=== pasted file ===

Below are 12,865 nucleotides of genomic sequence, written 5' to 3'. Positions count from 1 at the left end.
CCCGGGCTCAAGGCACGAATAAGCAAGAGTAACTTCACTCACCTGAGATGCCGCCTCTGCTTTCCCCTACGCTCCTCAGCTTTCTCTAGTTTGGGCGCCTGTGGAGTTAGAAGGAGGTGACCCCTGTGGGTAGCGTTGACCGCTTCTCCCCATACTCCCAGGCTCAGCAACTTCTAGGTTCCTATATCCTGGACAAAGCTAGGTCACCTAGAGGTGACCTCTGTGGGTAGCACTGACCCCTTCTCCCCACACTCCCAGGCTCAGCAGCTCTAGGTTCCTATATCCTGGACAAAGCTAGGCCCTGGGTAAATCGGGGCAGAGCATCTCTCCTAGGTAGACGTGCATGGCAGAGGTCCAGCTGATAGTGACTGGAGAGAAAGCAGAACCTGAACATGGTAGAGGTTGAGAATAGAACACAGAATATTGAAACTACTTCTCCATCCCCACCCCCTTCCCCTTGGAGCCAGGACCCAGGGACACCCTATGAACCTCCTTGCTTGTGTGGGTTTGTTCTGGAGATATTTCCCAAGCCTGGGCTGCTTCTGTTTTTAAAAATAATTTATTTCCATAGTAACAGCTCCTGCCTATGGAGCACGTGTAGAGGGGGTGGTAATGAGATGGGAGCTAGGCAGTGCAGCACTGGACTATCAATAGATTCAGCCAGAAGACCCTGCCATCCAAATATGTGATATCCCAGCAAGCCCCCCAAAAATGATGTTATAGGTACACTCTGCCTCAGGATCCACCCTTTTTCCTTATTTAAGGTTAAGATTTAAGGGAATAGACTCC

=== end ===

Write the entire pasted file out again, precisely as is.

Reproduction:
Below are 12,865 nucleotides of genomic sequence, written 5' to 3'. Positions count from 1 at the left end.
CCCGGGCTCAAGGCACGAATAAGCAAGAGTAACTTCACTCACCTGAGATGCCGCCTCTGCTTTCCCCTACGCTCCTCAGCTTTCTCTAGTTTGGGCGCCTGTGGAGTTAGAAGGAGGTGACCCCTGTGGGTAGCGTTGACCGCTTCTCCCCATACTCCCAGGCTCAGCAACTTCTAGGTTCCTATATCCTGGACAAAGCTAGGTCACCTAGAGGTGACCTCTGTGGGTAGCACTGACCCCTTCTCCCCACACTCCCAGGCTCAGCAGCTCTAGGTTCCTATATCCTGGACAAAGCTAGGCCCTGGGTAAATCGGGGCAGAGCATCTCTCCTAGGTAGACGTGCATGGCAGAGGTCCAGCTGATAGTGACTGGAGAGAAAGCAGAACCTGAACATGGTAGAGGTTGAGAATAGAACACAGAATATTGAAACTACTTCTCCATCCCCACCCCCTTCCCCTTGGAGCCAGGACCCAGGGACACCCTATGAACCTCCTTGCTTGTGTGGGTTTGTTCTGGAGATATTTCCCAAGCCTGGGCTGCTTCTGTTTTTAAAAATAATTTATTTCCATAGTAACAGCTCCTGCCTATGGAGCACGTGTAGAGGGGGTGGTAATGAGATGGGAGCTAGGCAGTGCAGCACTGGACTATCAATAGATTCAGCCAGAAGACCCTGCCATCCAAATATGTGATATCCCAGCAAGCCCCCCAAAAATGATGTTATAGGTACACTCTGCCTCAGGATCCACCCTTTTTCCTTATTTAAGGTTAAGATTTAAGGGAATAGACTCC